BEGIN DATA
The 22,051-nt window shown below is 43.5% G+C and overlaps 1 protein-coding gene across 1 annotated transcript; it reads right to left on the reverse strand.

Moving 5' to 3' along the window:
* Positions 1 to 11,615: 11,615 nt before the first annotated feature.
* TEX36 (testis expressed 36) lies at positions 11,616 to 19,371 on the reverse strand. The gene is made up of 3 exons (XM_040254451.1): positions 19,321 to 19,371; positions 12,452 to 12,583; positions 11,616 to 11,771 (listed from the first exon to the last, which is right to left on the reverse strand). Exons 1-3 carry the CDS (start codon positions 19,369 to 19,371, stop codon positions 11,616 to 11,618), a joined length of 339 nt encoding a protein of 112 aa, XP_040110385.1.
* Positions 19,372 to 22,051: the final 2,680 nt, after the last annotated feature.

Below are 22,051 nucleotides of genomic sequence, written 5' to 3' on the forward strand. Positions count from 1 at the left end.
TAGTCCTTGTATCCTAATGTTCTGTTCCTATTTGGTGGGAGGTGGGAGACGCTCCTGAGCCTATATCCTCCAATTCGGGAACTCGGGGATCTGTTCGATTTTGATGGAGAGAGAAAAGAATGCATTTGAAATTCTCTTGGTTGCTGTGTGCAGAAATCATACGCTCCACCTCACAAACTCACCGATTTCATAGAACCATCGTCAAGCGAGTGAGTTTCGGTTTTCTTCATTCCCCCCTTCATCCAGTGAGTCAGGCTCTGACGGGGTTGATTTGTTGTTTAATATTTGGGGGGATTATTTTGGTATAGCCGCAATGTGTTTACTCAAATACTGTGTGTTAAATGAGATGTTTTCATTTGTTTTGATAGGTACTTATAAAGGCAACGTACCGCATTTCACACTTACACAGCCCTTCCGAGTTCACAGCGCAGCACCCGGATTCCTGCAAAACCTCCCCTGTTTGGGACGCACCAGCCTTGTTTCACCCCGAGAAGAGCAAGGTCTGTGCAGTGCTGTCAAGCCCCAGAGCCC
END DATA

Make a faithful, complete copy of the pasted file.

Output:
The 22,051-nt window shown below is 43.5% G+C and overlaps 1 protein-coding gene across 1 annotated transcript; it reads right to left on the reverse strand.

Moving 5' to 3' along the window:
* Positions 1 to 11,615: 11,615 nt before the first annotated feature.
* TEX36 (testis expressed 36) lies at positions 11,616 to 19,371 on the reverse strand. The gene is made up of 3 exons (XM_040254451.1): positions 19,321 to 19,371; positions 12,452 to 12,583; positions 11,616 to 11,771 (listed from the first exon to the last, which is right to left on the reverse strand). Exons 1-3 carry the CDS (start codon positions 19,369 to 19,371, stop codon positions 11,616 to 11,618), a joined length of 339 nt encoding a protein of 112 aa, XP_040110385.1.
* Positions 19,372 to 22,051: the final 2,680 nt, after the last annotated feature.

Below are 22,051 nucleotides of genomic sequence, written 5' to 3' on the forward strand. Positions count from 1 at the left end.
TAGTCCTTGTATCCTAATGTTCTGTTCCTATTTGGTGGGAGGTGGGAGACGCTCCTGAGCCTATATCCTCCAATTCGGGAACTCGGGGATCTGTTCGATTTTGATGGAGAGAGAAAAGAATGCATTTGAAATTCTCTTGGTTGCTGTGTGCAGAAATCATACGCTCCACCTCACAAACTCACCGATTTCATAGAACCATCGTCAAGCGAGTGAGTTTCGGTTTTCTTCATTCCCCCCTTCATCCAGTGAGTCAGGCTCTGACGGGGTTGATTTGTTGTTTAATATTTGGGGGGATTATTTTGGTATAGCCGCAATGTGTTTACTCAAATACTGTGTGTTAAATGAGATGTTTTCATTTGTTTTGATAGGTACTTATAAAGGCAACGTACCGCATTTCACACTTACACAGCCCTTCCGAGTTCACAGCGCAGCACCCGGATTCCTGCAAAACCTCCCCTGTTTGGGACGCACCAGCCTTGTTTCACCCCGAGAAGAGCAAGGTCTGTGCAGTGCTGTCAAGCCCCAGAGCCC